Opening the book after the long wait felt somehow daunting, and I was hesitant. The sound of my mum weeping softly in the kitchen snapped me out of my daze and I suddenly felt disgusted at myself for giving her a hard time. I placed the book in my drawer and looked in the mirror at my pale reflection. I ran my hand through my greasy hair and sighed, the lack of sleep showing in the dark purple circles under my sunken eyes. Exiting my room, I saw my mum sitting with her back to me, her head buried in her hands, her shoulder blades rising and falling irregularly to the tune of her cry. I slumped towards her, my movements slow and heavy as if I was physically weighed down by my guilt. Reaching her, I placed my hand on her back and muttered an apology. She continued to face the floor, seemingly ignoring my words.
It was then that I bent down and noticed the red liquid that was seeping from between her fingers and trailing down her arms. My breath caught in my throat and I grabbed her arms, pulling them away from her face.
Her eyes were missing. Blood was pouring from the black, empty sockets. They were so dark, so dark. Her mouth was a thin, straight slit yet I could still hear the sound of her sobbing. How was she doing that, how was she making that noise? Was it her or was it the sound of my own cries I was hearing, as my mouth had opened and tears were dripping from my chin onto the floor, mixing with the congealing blood. I felt my whole body spasm – whether from terror or nausea I couldn’t tell. I crumpled to the floor and my mum’s eyeless gaze followed me. From this position I could see the scalpel that was lying under the kitchen table, its handle streaked with gore and more blood, the tip poking from a lump of white flesh… Oh my God her eyeball. It was looking at me! It was looking right at me! As tears pooled in my eyes I looked back up to her, and she smiled. The corners of her mouth lifted and she tilted her head to the side in unison, transforming her face into a grotesque doll-like image. The crying turned to maniacal laughter and the light above our heads blew, scattering shards of glass around the room. I sobbed harder realising I was unable to run, my muscles paralysed with fear. But then something descended on me, like a dense fog, smothering my face until the only sound I could hear was the pounding of my racing heart in my ears. I tried to break free, my arms having found strength flailed around desperately, but it was futile…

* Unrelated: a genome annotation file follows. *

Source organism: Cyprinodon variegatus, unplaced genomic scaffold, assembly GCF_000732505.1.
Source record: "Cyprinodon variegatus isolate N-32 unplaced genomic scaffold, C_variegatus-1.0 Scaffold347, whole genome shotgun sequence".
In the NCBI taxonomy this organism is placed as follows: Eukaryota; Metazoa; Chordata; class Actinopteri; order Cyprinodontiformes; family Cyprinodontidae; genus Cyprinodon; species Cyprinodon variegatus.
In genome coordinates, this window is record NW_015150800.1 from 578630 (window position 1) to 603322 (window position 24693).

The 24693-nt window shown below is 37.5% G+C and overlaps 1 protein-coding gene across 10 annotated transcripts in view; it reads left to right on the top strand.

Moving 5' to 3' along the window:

Ah! The phone! I can hear the phone! I jolted awake and sat bolt upright. My face was drenched in sweat and my shirt clung to my back. I burst into tears. It was a nightmare, just a nightmare, but it felt so vividly real. Down the hall, I heard my mum answer the ringing phone. Relief washed over me, taking the uneasy feeling with it, but I wondered how I had managed to fall asleep. I didn’t remember going to bed. Still shaking slightly, I levered myself off the bed and into the bathroom to wash my face. I passed my mum who was chattering away to my aunt, and she smiled at me. I smiled back, a genuine grin that felt unfamiliar to my tired facial muscles. I hadn’t smiled like that in days.
The book! I had almost forgotten the book! In all that excitement, my mind had wandered off the book. Maybe now I’d finally get a chance to read it. Dashing back to my room, I called to my mum saying I wasn’t hungry and that I was doing homework so to not disturb me. With my racing thoughts, I had no idea if she heard me.
I read and read until my eyes started to go blurry with fatigue. Every page I turned I expected it to be better than the previous, but I was thoroughly disappointed. I sighed heavily. The book seemed to be nothing more than the ramblings of a madman, as if I’d just purchased some crazy guy’s diary.